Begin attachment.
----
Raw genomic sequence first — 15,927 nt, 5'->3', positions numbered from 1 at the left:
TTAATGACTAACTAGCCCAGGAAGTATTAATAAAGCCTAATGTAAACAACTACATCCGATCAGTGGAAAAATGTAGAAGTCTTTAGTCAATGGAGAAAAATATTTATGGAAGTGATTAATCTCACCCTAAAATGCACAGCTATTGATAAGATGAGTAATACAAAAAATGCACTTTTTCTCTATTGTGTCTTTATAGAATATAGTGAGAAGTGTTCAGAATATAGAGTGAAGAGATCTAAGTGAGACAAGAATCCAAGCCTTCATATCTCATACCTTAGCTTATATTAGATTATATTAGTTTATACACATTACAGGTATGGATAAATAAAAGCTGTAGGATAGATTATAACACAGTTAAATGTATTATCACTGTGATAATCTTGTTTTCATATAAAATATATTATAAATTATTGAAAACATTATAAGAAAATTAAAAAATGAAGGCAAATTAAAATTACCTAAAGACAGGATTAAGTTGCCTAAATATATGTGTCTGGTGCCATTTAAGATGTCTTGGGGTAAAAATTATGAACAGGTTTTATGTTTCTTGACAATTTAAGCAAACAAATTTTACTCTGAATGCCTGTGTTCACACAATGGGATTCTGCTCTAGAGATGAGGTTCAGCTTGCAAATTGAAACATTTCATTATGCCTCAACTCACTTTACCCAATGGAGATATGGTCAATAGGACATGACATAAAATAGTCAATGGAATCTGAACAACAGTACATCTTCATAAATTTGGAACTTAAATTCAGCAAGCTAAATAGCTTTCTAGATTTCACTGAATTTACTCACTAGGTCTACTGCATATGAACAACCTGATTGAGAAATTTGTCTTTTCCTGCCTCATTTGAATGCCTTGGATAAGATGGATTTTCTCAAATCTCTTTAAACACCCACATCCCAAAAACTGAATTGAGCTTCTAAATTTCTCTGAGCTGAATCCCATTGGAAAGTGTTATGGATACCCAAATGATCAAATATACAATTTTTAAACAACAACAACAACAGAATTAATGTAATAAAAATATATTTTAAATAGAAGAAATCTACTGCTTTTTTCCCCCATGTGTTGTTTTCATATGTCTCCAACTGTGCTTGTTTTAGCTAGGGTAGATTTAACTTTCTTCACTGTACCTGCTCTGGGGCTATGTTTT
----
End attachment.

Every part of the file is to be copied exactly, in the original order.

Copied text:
Raw genomic sequence first — 15,927 nt, 5'->3', positions numbered from 1 at the left:
TTAATGACTAACTAGCCCAGGAAGTATTAATAAAGCCTAATGTAAACAACTACATCCGATCAGTGGAAAAATGTAGAAGTCTTTAGTCAATGGAGAAAAATATTTATGGAAGTGATTAATCTCACCCTAAAATGCACAGCTATTGATAAGATGAGTAATACAAAAAATGCACTTTTTCTCTATTGTGTCTTTATAGAATATAGTGAGAAGTGTTCAGAATATAGAGTGAAGAGATCTAAGTGAGACAAGAATCCAAGCCTTCATATCTCATACCTTAGCTTATATTAGATTATATTAGTTTATACACATTACAGGTATGGATAAATAAAAGCTGTAGGATAGATTATAACACAGTTAAATGTATTATCACTGTGATAATCTTGTTTTCATATAAAATATATTATAAATTATTGAAAACATTATAAGAAAATTAAAAAATGAAGGCAAATTAAAATTACCTAAAGACAGGATTAAGTTGCCTAAATATATGTGTCTGGTGCCATTTAAGATGTCTTGGGGTAAAAATTATGAACAGGTTTTATGTTTCTTGACAATTTAAGCAAACAAATTTTACTCTGAATGCCTGTGTTCACACAATGGGATTCTGCTCTAGAGATGAGGTTCAGCTTGCAAATTGAAACATTTCATTATGCCTCAACTCACTTTACCCAATGGAGATATGGTCAATAGGACATGACATAAAATAGTCAATGGAATCTGAACAACAGTACATCTTCATAAATTTGGAACTTAAATTCAGCAAGCTAAATAGCTTTCTAGATTTCACTGAATTTACTCACTAGGTCTACTGCATATGAACAACCTGATTGAGAAATTTGTCTTTTCCTGCCTCATTTGAATGCCTTGGATAAGATGGATTTTCTCAAATCTCTTTAAACACCCACATCCCAAAAACTGAATTGAGCTTCTAAATTTCTCTGAGCTGAATCCCATTGGAAAGTGTTATGGATACCCAAATGATCAAATATACAATTTTTAAACAACAACAACAACAGAATTAATGTAATAAAAATATATTTTAAATAGAAGAAATCTACTGCTTTTTTCCCCCATGTGTTGTTTTCATATGTCTCCAACTGTGCTTGTTTTAGCTAGGGTAGATTTAACTTTCTTCACTGTACCTGCTCTGGGGCTATGTTTT